There was the Platinum Party at Buckingham Palace with singers like Diana Ross, Elton John, Rod Stewart, Duran Duran and composers such as Andrew Llyod Weber which drew at least 22,000 people and provided a foot tapping history of pop music past and present. (Reuters)
The sun may set on the British Empire, but never on Queen Elizabeth II. Given the UK’s unpredictable weather, we had raincoats and umbrellas ready for any eventuality — but for the last few days, on Her Majesty’s Platinum Jubilee, the four-day holiday saw almost nonstop sunshine! It added to the joyous atmosphere — as the nation’s favourite great grandmother came out dressed in pastel blue — waving to the crowd from the famous balcony at Buckingham Palace surrounded by her family.
Somehow, no matter what happens, even while facing the most dire personal problems (captured in excruciating detail in soap operas like The Crown) — she has led the nation with grace and dignity. Believing it to be her duty she has been at the helm for 70 years — and certainly her popularity has soared way above that of any elected premier.
And so like any other Londoner we have been mesmerised by the events so carefully choreographed to congratulate her. The streets were full of holiday makers who have come from all over the world to celebrate her — indeed, many of those from out of town were camping all along the South Bank, or as close to the Palace as they could get, just to get even a fleeting glimpse of the Royals, especially "Lilibet" as she was once known.
Perhaps one of the most thrilling moments was the fly past over London — what is about aircraft flying in formation that makes even those unmoved by spectacle and pomp go a little giddy?
And yes, there was speculation on the Jubilee role to be played by Prince Harry and Meghan Markle and their own Lilibet (named after the Queen) who, cleverly and coincidentally (as happens only in soap operas) turned one year old this week. So they had brought her with them to meet her great grandmother… And thus some conspicuous healing was arranged within the family.
While Prince Harry and Meghan were not seen on The Balcony, and made to sit at a distance even at St Paul’s Cathedral, it was obvious that the ice had thawed and perhaps the two Californians were finally being forgiven.
However, interestingly, the spotlight finally has begun to shift to the next generation — and as the Queen could not attend some of the events — it was Prince Charles and Camilla who were able to keep the flag flying. And the good news for Charles is that, despite all the early mistrust — the country seems to have accepted him and Camilla.
But most importantly, there were a parade of hats and glorious dresses— and we must discuss what Princess Catherine and Meghan wore because they were keenly scrutinised on the one public occasion when they were seen "almost" together, at St Paul’s Cathedral. While Kate wore a primrose yellow dress from British designer, Emilia Wickstead, Meghan donned a stylish pale Dior, a designer who was a favourite of the mother -in-law she never knew — Diana. Their hats matched the outfits and unlike the lady they were celebrating there were no handbags. (The Queen never appears without one.)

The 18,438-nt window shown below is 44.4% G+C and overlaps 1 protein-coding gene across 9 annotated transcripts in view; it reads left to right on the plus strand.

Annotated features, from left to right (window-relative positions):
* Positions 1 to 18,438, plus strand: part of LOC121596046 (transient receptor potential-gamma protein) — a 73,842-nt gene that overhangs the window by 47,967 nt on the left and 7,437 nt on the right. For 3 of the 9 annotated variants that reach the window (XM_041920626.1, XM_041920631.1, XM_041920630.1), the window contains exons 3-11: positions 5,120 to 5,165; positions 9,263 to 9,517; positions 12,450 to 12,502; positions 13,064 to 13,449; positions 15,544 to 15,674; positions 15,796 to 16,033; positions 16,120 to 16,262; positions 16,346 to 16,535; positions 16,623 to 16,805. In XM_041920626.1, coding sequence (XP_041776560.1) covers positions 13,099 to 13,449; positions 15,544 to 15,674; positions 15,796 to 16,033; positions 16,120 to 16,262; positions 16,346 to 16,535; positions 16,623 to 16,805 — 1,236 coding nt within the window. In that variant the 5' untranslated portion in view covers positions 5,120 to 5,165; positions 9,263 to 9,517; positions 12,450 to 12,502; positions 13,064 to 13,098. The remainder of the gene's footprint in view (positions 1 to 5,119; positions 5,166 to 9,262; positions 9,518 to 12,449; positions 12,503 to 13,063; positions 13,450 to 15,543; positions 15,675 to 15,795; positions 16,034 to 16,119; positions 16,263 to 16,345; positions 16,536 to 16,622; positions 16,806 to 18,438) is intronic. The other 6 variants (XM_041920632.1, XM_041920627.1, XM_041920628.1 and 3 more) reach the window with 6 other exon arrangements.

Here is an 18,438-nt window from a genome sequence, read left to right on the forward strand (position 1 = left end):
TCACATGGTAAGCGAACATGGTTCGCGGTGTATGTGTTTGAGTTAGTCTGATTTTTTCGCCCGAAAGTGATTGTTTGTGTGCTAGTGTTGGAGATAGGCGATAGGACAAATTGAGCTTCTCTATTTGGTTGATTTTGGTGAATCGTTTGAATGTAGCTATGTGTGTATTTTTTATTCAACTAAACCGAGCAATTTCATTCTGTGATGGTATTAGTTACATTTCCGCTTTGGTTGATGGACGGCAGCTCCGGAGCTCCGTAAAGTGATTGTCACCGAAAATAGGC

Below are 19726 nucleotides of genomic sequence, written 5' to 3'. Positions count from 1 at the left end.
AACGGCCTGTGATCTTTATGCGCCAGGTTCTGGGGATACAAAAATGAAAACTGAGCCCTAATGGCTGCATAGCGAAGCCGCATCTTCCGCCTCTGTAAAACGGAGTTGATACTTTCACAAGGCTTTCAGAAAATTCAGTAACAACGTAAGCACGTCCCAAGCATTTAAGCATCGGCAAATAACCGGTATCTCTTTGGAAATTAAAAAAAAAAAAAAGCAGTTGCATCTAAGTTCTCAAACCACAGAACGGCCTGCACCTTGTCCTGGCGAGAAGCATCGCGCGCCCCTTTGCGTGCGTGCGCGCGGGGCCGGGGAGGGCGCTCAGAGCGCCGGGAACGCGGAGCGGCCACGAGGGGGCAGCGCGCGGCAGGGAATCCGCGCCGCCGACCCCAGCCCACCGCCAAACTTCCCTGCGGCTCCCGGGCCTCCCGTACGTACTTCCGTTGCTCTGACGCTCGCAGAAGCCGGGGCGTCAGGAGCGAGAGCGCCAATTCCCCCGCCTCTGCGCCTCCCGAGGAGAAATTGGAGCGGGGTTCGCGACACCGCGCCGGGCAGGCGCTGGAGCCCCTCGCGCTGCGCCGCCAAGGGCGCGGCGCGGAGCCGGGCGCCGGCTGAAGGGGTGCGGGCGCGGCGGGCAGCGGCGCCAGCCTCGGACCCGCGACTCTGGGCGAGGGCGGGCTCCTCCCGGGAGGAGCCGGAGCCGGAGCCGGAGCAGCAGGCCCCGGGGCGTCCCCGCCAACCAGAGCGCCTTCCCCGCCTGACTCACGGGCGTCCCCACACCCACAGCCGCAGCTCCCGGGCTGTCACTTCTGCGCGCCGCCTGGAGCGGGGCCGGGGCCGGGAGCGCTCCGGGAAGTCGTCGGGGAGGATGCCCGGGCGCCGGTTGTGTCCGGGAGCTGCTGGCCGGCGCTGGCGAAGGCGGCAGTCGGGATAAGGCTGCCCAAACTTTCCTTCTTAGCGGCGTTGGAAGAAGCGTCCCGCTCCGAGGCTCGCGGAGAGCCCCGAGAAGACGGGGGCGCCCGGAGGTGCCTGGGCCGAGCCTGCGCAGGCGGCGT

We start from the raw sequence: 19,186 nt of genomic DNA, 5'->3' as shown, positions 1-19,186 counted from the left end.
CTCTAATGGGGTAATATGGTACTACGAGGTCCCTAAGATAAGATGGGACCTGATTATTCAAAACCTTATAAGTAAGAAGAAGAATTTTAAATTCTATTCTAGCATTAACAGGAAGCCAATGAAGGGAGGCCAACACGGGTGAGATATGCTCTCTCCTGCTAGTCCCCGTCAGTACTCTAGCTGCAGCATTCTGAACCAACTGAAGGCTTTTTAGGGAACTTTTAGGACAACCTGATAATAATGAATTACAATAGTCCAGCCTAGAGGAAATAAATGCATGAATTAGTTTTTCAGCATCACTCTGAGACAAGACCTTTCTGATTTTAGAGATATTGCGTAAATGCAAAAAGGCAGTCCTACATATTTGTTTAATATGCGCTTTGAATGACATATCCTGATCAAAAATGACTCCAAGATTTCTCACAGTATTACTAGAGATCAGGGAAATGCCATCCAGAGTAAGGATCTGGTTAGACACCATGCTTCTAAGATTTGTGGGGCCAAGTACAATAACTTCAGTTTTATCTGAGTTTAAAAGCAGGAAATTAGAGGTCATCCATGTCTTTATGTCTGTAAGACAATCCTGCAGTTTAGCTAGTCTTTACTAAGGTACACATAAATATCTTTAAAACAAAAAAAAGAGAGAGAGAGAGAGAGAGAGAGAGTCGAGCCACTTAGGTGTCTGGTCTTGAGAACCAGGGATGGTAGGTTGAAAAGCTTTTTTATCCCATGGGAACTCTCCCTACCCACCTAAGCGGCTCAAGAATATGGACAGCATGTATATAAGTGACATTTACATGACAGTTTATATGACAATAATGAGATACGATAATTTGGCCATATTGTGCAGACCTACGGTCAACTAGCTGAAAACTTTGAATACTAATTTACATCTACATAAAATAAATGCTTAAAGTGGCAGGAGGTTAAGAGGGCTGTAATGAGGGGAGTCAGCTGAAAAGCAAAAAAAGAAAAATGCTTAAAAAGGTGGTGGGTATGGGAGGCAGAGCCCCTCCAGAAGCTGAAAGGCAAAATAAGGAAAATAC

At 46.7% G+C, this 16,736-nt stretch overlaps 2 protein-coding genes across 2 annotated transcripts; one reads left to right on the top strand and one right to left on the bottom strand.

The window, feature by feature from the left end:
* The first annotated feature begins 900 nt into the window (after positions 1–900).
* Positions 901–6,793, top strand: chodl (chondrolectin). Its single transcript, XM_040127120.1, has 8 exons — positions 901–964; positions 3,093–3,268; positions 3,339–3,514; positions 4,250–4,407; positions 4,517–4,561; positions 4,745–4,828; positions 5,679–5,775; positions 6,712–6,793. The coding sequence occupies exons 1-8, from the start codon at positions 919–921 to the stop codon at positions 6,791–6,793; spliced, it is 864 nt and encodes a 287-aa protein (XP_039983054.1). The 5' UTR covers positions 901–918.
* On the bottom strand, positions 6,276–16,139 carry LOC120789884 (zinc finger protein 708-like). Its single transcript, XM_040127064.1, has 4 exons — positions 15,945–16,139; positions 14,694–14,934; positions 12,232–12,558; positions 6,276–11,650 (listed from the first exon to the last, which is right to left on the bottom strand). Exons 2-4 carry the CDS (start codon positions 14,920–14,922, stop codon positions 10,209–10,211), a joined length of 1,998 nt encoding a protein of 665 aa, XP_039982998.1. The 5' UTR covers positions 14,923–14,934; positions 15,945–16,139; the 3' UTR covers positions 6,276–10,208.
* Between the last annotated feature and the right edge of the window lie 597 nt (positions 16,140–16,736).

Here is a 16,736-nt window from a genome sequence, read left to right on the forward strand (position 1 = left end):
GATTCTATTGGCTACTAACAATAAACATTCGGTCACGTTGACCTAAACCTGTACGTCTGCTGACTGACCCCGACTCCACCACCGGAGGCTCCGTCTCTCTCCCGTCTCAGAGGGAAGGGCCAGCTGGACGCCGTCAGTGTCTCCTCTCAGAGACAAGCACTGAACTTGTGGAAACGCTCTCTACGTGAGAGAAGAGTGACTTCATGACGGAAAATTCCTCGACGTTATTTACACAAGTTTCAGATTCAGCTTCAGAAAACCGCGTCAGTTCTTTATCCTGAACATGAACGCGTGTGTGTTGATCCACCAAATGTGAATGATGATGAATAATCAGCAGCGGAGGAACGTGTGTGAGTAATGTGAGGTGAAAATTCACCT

However, the one person who was not actually greeted with ecstatic cheers upon his entry at St Paul’s Cathedral, was the Prime Minister Boris Johnson, alas ! He was booed fairly loudly when he walked in with his wife Carrie.
And the one person who did not attend anything at all was Prince Andrew, who was ill with Covid and in any case was probably going to be pushed even more to the background than Harry and Meghan. People have not forgotten his friendship with the alleged sex offender Epstein.
And then of course there was the Platinum Party at Buckingham Palace with singers like Diana Ross, Elton John, Rod Stewart, Duran Duran and composers such as Andrew Llyod Weber which drew at least 22,000 people and provided a foot tapping history of pop music past and present.
So the Jubilee gave loads to every generation — and while the media was full of the Queen’s contribution to the world, many just used the occasion to enjoy the incredible weather and the wonderful atmosphere. For four glorious days we all forgot the cost of living crisis, Partygate — and yes even the wars raging in other parts of the world.
Painstakingly, the organisers had ensured that there was ample memorabilia and historical material to watch and experience — especially on Sunday which had a pageant in four acts. This not only featured the 260-year-old "gold" carriage which had also taken the Queen 70 years ago to her coronation, but also "national treasures" such as Sir Cliff Richard and the chef Heston Blumenthal, alongside 500 vintage cars, and puppets. While Indian themes were mostly absent from the celebration thus far, on Sunday we saw a "sustainable saree", and much Bollywood type dancing — inspired by the marriage of the Queen to Prince Philip.
Indians were in full flow at the 6,000 street parties all over the country. Which made me wonder — we have had a difficult relationship with the UK — a contested history — but should we have celebrated her reign in a bigger way — or is it still too much about Empire? Hmmm…